Women who have seemingly beaten breast cancer may still be at risk for the cancer’s unceremonious return decades later, according to a new study.
This year, an estimated 246,660 women in the US will be diagnosed with breast cancer, which currently ranks as one of the most common causes of cancer deaths in American women. Breast cancer takes on different forms, and estrogen receptor-positive is the most common type in which estrogen hormone fuels the growth of the cancer cells. Standard treatment for this type of breast cancer involves tamoxifen or aromatase inhibitors, which block the effects of estrogen.
But can breast cancer return after treatments have proven successful? For a long time, doctors knew that breast cancer was prone to coming back. That’s why the standard protocol for estrogen receptor-positive breast cancer puts patients on five years of treatment. Although five years seems to be a long time for breast cancer treatment, the new study suggests it isn’t nearly enough.
The research team analyzed data from nearly 63,000 women with estrogen receptor-positive breast cancer, from 88 clinical trials. All the patients had received tamoxifen or aromatase inhibitors therapy, and were clear of breast cancer at the five year point. But the cancer wasn’t gone for good.
Over the next 15 years, the cancer resurfaced. "Even though these women remained free of recurrence in the first five years, the risk of having their cancer recur elsewhere (for example in the bone, liver or lung) from years five to 20 remained constant," said Daniel F. Hayes, a Stuart B. Padnos Professor of Breast Cancer Research at the University of Michigan Comprehensive Cancer Center, and the study’s senior author.
The team could correlate the risk of recurrence with the original tumor size and severity. That is, those with large tumors that had spread to the lymph nodes had the highest risk (40 percent) of seeing the cancer again. Those with small, confined tumors had the lowest risk (10 percent) of recurrence.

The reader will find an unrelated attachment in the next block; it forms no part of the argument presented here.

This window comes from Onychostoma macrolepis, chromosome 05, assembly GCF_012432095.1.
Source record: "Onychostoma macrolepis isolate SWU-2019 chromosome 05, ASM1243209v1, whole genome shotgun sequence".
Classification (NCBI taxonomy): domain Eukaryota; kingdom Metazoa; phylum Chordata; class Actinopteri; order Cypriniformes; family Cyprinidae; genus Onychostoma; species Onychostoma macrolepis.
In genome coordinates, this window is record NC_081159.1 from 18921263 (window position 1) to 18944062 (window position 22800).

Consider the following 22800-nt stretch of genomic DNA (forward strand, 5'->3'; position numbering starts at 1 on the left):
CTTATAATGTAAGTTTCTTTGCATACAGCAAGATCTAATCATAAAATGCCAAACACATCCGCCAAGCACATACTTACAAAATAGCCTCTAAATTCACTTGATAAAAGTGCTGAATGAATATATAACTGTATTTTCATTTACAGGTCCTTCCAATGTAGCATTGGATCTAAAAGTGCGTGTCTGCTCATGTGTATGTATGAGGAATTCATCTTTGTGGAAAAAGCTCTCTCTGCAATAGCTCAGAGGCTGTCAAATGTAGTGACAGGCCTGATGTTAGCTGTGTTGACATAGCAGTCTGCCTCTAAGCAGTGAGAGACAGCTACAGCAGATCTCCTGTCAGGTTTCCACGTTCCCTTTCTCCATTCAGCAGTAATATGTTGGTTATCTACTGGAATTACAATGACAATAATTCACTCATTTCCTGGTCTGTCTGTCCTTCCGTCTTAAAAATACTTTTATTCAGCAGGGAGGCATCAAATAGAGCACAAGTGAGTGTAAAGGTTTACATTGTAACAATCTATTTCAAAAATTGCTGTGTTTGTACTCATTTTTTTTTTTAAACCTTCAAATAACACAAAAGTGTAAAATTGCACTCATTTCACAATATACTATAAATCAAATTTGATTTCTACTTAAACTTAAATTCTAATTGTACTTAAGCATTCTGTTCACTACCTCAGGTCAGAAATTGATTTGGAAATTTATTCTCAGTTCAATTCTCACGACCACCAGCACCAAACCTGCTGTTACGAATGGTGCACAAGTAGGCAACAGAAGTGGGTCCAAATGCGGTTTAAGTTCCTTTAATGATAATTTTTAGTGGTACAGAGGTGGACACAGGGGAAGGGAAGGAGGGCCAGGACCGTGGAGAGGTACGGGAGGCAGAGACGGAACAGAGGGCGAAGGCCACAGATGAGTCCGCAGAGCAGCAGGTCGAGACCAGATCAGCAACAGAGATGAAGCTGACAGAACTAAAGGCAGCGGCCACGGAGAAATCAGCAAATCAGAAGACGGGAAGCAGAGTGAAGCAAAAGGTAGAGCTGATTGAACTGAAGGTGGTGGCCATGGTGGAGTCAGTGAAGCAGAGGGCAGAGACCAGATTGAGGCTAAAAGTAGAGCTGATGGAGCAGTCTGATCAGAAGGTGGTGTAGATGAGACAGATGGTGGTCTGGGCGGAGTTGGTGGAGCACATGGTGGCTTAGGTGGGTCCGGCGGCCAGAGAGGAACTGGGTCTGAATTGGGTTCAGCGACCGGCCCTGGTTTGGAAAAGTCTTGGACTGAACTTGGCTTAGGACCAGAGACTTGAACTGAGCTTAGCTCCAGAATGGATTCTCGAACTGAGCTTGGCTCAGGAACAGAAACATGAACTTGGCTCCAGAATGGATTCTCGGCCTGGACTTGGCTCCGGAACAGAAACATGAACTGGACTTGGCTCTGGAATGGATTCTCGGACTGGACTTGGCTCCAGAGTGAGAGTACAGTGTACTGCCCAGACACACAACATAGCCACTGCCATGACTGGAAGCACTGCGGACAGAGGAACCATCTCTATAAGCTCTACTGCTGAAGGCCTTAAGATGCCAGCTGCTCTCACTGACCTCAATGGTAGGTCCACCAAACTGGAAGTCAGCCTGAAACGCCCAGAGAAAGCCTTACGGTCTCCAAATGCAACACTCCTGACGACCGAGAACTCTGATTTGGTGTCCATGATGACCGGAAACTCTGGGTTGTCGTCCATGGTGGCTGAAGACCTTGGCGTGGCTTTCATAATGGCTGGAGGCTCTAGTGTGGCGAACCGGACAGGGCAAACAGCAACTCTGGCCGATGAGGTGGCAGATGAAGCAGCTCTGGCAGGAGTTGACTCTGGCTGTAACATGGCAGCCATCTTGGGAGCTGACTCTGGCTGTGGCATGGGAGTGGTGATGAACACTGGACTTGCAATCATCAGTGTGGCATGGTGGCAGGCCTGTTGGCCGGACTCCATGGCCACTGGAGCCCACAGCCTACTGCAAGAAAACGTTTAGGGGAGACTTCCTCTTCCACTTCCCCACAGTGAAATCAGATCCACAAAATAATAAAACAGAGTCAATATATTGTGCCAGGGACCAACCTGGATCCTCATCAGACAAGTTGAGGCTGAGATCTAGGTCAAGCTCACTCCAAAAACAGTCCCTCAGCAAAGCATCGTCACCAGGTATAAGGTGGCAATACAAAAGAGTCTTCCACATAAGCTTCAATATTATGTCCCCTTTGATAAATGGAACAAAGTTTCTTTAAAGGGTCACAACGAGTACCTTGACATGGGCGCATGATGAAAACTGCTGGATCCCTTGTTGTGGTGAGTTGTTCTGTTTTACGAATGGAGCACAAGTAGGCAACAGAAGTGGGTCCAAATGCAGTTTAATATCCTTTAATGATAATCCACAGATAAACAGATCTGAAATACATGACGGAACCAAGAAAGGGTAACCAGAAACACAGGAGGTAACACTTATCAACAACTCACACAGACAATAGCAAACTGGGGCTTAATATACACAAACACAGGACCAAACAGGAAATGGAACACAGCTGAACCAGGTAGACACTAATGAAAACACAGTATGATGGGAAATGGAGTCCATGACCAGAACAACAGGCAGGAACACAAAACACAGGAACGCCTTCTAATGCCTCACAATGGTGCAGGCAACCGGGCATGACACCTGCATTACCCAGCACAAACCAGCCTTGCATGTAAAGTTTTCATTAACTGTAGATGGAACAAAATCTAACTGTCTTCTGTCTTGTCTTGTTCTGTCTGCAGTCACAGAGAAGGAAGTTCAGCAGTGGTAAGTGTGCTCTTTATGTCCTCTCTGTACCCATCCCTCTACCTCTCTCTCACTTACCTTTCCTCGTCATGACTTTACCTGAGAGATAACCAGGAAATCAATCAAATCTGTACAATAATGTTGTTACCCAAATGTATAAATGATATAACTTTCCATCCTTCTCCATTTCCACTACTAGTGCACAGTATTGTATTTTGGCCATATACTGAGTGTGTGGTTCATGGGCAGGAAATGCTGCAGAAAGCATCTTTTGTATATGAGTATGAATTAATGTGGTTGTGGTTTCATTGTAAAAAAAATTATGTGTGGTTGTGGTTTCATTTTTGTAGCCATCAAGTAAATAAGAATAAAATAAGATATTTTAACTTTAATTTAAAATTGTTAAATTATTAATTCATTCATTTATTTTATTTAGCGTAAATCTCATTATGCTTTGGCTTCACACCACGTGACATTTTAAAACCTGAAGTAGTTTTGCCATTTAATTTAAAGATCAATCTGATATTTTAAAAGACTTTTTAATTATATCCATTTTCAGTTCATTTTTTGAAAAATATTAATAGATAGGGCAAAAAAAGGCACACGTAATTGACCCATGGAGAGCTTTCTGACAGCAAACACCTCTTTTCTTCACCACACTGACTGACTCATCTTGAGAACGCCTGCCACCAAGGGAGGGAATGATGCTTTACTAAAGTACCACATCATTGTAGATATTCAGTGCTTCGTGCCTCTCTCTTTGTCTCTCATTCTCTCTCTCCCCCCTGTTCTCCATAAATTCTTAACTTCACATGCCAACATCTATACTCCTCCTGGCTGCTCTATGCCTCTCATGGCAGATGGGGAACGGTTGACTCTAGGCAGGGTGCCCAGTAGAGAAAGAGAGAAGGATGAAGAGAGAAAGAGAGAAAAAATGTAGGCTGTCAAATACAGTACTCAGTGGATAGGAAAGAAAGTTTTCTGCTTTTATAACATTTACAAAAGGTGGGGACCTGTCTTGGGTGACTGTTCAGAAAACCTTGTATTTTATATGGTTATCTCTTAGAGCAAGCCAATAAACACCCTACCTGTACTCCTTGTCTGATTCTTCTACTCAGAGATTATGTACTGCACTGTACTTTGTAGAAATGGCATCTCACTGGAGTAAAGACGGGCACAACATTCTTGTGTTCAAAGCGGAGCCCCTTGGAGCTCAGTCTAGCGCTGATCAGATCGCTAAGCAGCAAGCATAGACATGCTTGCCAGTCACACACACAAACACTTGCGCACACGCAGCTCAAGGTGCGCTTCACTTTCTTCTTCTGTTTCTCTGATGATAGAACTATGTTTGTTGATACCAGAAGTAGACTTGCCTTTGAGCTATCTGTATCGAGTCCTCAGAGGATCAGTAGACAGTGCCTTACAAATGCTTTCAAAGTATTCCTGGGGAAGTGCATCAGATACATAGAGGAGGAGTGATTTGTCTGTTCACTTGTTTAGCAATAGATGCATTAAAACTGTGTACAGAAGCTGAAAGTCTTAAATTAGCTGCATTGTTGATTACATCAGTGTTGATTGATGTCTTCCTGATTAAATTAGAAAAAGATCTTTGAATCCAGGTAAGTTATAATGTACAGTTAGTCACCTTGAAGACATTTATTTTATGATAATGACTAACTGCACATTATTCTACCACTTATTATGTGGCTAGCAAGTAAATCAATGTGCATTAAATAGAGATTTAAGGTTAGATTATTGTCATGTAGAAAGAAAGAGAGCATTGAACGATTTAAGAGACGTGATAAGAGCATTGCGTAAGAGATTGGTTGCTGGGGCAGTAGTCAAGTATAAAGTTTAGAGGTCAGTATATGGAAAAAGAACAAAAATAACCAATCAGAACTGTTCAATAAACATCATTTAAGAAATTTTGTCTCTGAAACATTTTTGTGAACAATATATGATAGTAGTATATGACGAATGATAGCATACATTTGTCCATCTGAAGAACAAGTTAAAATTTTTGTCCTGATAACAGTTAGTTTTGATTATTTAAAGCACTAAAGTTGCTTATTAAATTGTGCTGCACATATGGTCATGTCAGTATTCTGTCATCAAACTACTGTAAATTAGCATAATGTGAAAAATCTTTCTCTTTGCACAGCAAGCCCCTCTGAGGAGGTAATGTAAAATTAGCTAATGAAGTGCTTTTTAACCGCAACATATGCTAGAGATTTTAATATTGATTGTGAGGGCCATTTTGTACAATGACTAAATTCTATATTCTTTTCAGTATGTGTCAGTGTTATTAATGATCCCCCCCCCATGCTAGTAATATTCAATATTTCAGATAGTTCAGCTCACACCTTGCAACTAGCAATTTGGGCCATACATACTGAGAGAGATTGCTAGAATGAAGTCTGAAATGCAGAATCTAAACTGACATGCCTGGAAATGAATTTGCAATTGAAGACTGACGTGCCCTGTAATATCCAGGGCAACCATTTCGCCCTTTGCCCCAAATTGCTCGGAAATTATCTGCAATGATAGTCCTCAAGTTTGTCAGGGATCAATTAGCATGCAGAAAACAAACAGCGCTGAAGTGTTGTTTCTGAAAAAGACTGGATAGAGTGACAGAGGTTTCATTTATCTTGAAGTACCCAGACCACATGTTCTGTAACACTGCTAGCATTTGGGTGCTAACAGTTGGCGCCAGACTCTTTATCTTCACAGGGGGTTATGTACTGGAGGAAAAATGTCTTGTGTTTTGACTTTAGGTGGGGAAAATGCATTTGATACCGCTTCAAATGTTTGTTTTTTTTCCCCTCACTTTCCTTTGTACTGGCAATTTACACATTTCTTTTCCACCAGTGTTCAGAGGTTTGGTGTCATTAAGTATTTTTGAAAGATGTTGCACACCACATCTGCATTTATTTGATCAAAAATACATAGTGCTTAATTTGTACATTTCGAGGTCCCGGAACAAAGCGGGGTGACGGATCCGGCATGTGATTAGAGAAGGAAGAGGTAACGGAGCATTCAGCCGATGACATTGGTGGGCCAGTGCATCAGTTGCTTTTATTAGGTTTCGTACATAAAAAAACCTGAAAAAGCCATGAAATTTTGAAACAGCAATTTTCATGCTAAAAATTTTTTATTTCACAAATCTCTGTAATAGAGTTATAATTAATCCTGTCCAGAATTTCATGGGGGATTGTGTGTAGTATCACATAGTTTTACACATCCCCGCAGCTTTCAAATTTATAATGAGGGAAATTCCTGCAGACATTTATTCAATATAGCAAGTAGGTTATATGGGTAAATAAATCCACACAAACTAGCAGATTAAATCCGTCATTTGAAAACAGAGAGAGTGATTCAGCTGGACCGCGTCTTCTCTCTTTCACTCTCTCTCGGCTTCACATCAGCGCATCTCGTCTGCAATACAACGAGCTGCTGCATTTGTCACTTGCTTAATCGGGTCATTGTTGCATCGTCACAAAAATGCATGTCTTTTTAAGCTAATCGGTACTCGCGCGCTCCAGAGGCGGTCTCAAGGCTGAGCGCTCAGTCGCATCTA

"It is remarkable that breast cancer can remain dormant for so long and then spread many years later, with this risk remaining the same year after year and still strongly related to the size of the original cancer and whether it had spread to the (lymph) nodes,” said Hongchao Pan, the study’s lead author, from University of Oxford.
Should breast cancer patients continue taking medications for an additional five years, ten years? While some studies have found longer remission associated with longer therapy length, the answer will likely be complicated and dependent upon each patient’s profile.
"As we look at extending endocrine therapy for 10 years, we wanted to determine whether there were certain subgroups of women whose risk of recurrence was so low they might not need to continue endocrine therapy after five years," said Hayes.
Furthermore, patients and physicians must also weigh the risks of side effects with extending the duration of treatment. Aromatase inhibitors and tamoxifen are associated with severe side effects, such as nausea, vomiting, pain and weakness. In addition, because the drugs affect the estrogen, women may experience hormonal changes, such as hot flashes, weight change, and hair loss.
Additional sources: BBC